return [r,theta,phi]

you can test it yourself with a function like:

test = asCartesian(asSpherical([-2.13091326,-0.0058279,0.83697319]))

some other test data for some quadrants:

[[ 0.          0.          0.        ]
 [-2.13091326 -0.0058279   0.83697319]
 [ 1.82172775  1.15959835  1.09232283]
 [ 1.47554111 -0.14483833 -1.80804324]
 [-1.13940573 -1.45129967 -1.30132008]
 [ 0.33530045 -1.47780466  1.6384716 ]
 [-0.51094007  1.80408573 -2.12652707]]

I used VPython additionally to easily visualize vectors:

test   = v.arrow(pos = (0,0,0), axis = vis_ori_ALA , shaftwidth=0.05, color=v.color.red)
  • It is not an error. Both formulas are correct. Note the arguments of the arctan and arccos functions in both cases. Dec 19, 2019 at 18:19
  • Well, I'm not sure if the library changed but your method names are all incorrect, still I up-voted your answer as aside from the mistakes it's fairly good. Mar 6, 2021 at 11:23
  • Well, nevertheless, this answer has saved me from an impasse. Jul 28, 2021 at 20:37

To complete the previous answers, here is a Numexpr implementation (with a possible fallback to Numpy),

import numpy as np
from numpy import arctan2, sqrt
import numexpr as ne

def cart2sph(x,y,z, ceval=ne.evaluate):
    """ x, y, z :  ndarray coordinates
        ceval: backend to use: 
              - eval :  pure Numpy
              - numexpr.evaluate:  Numexpr """
    azimuth = ceval('arctan2(y,x)')
    xy2 = ceval('x**2 + y**2')
    elevation = ceval('arctan2(z, sqrt(xy2))')
    r = eval('sqrt(xy2 + z**2)')
    return azimuth, elevation, r

For large array sizes, this allows a factor of 2 speed up compared to pure a Numpy implementation, and would be comparable to C or Cython speeds. The present numpy solution (when used with the ceval=eval argument) is also 25% faster than the appendSpherical_np function in the @mtrw answer for large array sizes,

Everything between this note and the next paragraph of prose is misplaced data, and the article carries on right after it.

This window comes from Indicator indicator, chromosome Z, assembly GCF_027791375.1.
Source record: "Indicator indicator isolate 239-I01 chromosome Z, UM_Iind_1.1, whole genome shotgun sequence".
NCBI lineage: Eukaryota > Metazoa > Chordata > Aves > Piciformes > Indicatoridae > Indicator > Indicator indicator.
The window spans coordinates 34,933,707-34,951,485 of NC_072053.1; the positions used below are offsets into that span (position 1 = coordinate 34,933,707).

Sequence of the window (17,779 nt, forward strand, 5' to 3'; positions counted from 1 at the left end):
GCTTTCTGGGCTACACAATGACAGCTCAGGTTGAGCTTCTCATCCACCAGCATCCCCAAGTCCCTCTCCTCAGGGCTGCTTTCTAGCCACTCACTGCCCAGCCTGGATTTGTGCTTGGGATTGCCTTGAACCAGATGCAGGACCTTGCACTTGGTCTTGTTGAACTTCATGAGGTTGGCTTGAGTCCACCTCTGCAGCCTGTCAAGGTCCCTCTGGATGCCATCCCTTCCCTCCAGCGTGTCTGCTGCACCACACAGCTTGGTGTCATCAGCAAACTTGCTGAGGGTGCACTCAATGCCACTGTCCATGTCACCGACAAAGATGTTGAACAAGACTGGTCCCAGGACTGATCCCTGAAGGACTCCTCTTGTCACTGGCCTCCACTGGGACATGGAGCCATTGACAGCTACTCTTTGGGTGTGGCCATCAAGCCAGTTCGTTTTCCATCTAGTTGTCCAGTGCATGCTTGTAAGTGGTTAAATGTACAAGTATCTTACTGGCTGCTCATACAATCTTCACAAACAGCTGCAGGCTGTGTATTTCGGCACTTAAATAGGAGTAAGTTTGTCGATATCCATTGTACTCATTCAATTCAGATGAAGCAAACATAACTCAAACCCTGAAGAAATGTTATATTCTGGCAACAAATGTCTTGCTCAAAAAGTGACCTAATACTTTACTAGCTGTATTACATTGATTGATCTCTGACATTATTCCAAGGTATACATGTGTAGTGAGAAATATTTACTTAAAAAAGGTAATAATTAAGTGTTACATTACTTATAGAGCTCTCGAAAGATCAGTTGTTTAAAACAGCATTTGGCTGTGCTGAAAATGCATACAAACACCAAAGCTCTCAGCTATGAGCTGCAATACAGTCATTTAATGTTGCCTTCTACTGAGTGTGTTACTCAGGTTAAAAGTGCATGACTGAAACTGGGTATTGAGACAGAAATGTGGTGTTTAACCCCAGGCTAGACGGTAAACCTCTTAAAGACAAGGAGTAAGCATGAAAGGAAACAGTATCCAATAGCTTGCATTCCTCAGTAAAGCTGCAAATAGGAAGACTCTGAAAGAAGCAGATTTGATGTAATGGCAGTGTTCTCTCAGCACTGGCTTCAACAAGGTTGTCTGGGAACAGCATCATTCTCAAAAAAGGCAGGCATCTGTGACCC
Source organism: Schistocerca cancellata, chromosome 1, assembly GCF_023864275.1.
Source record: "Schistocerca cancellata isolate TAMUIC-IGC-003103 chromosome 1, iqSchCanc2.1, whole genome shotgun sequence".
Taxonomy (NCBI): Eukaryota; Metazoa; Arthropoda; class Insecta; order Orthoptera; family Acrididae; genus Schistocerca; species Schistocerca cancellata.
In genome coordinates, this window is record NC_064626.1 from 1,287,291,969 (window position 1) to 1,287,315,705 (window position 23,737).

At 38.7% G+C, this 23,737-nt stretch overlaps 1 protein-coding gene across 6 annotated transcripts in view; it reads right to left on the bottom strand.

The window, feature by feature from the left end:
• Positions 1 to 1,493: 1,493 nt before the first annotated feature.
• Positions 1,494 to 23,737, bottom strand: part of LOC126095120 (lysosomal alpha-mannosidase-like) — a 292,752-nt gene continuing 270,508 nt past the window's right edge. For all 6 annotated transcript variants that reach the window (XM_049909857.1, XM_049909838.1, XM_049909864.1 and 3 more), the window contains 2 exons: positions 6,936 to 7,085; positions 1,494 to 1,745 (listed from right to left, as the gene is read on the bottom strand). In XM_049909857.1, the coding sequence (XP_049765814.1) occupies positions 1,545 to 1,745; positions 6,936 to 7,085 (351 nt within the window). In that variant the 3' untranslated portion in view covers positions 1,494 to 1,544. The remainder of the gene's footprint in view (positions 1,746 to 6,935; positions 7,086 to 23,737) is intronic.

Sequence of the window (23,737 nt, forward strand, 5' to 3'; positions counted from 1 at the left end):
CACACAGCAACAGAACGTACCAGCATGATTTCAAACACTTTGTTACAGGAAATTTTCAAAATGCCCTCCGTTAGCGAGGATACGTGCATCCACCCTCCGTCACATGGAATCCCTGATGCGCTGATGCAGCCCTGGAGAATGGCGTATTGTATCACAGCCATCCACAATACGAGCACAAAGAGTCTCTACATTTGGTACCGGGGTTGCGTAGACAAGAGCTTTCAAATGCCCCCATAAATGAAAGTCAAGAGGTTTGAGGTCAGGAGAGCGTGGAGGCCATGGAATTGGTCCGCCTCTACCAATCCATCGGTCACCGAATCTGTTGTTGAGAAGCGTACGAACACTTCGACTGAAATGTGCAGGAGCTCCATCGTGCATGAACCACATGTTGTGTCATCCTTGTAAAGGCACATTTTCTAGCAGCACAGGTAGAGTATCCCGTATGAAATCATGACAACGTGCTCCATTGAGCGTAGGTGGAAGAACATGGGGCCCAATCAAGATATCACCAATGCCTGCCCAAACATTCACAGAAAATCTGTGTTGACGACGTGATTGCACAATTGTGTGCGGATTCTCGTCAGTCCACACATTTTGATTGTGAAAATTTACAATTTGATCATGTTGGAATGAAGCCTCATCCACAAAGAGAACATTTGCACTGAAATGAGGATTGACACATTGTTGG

In [1]: xyz = np.random.rand(3000000,3)
   ...: x,y,z = xyz.T
In [2]: %timeit -n 1 appendSpherical_np(xyz)
1 loops, best of 3: 397 ms per loop
In [3]: %timeit -n 1 cart2sph(x,y,z, ceval=eval)
1 loops, best of 3: 280 ms per loop
In [4]: %timeit -n 1 cart2sph(x,y,z, ceval=ne.evaluate)
1 loops, best of 3: 145 ms per loop

although for smaller sizes, appendSpherical_np is actually faster,

In [5]: xyz = np.random.rand(3000,3)
...: x,y,z = xyz.T
In [6]: %timeit -n 1 appendSpherical_np(xyz)
1 loops, best of 3: 206 µs per loop
In [7]: %timeit -n 1 cart2sph(x,y,z, ceval=eval)
1 loops, best of 3: 261 µs per loop
In [8]: %timeit -n 1 cart2sph(x,y,z, ceval=ne.evaluate)
1 loops, best of 3: 271 µs per loop
  • 2
    I was unaware of numexpr. My long-term hope is to eventually switch to pypy when numpypy can do all I need, so a "pure Python" solution is preferred. While this is 2.7x faster than appendSpherical_np(), appendSpherical_np() itself provided the 50x improvement I was looking for without needing another package. But still, you met the challenge, so +1 to you!
    – BobC
    May 14, 2015 at 8:12
  • i tried the various methods and this one is by far the fastest for large datasets
    – Valerio
    Jan 12, 2022 at 8:59

Octave has some built-in functionality for coordinate transformations that can be accessed with the package oct2py to convert numpy arrays in Cartesian coordinates to spherical or polar coordinates (and back):

from oct2py import octave
xyz = np.random.rand(3000000,3)
%timeit thetaphir = octave.cart2sph(xyz)

724 ms ± 206 ms per loop (mean ± std. dev. of 7 runs, 1 loop each)

I base my code on mrtw's answer - I added axis support, the reverse function and base it off a 3-tuple shape:

def from_xyz(xyz, axis=-1):
    x, y, z = np.moveaxis(xyz, axis, 0)

    lea = np.empty_like(xyz)

    pre_selector = ((slice(None),) * lea.ndim)[:axis]

    xy_sq = x ** 2 + y ** 2
    lea[(*pre_selector, 0)] = np.sqrt(xy_sq + z ** 2)
    lea[(*pre_selector, 1)] = np.arctan2(np.sqrt(xy_sq), z)
    lea[(*pre_selector, 2)] = np.arctan2(y, x)

    return lea

def to_xyz(lea, axis=-1):
    l, e, a = np.moveaxis(lea, axis, 0)

    xyz = np.empty_like(lea)

    pre_selector = ((slice(None),) * xyz.ndim)[:axis]

    xyz[(*pre_selector, 0)] = l * np.sin(e) * np.cos(a)
    xyz[(*pre_selector, 1)] = l * np.sin(e) * np.sin(a)
    xyz[(*pre_selector, 2)] = l * np.cos(e)

    return xyz
  • 1
    Line 6 has an error. spherical.ndim should be lea.ndim.
    – Evidlo
    Oct 1, 2022 at 19:43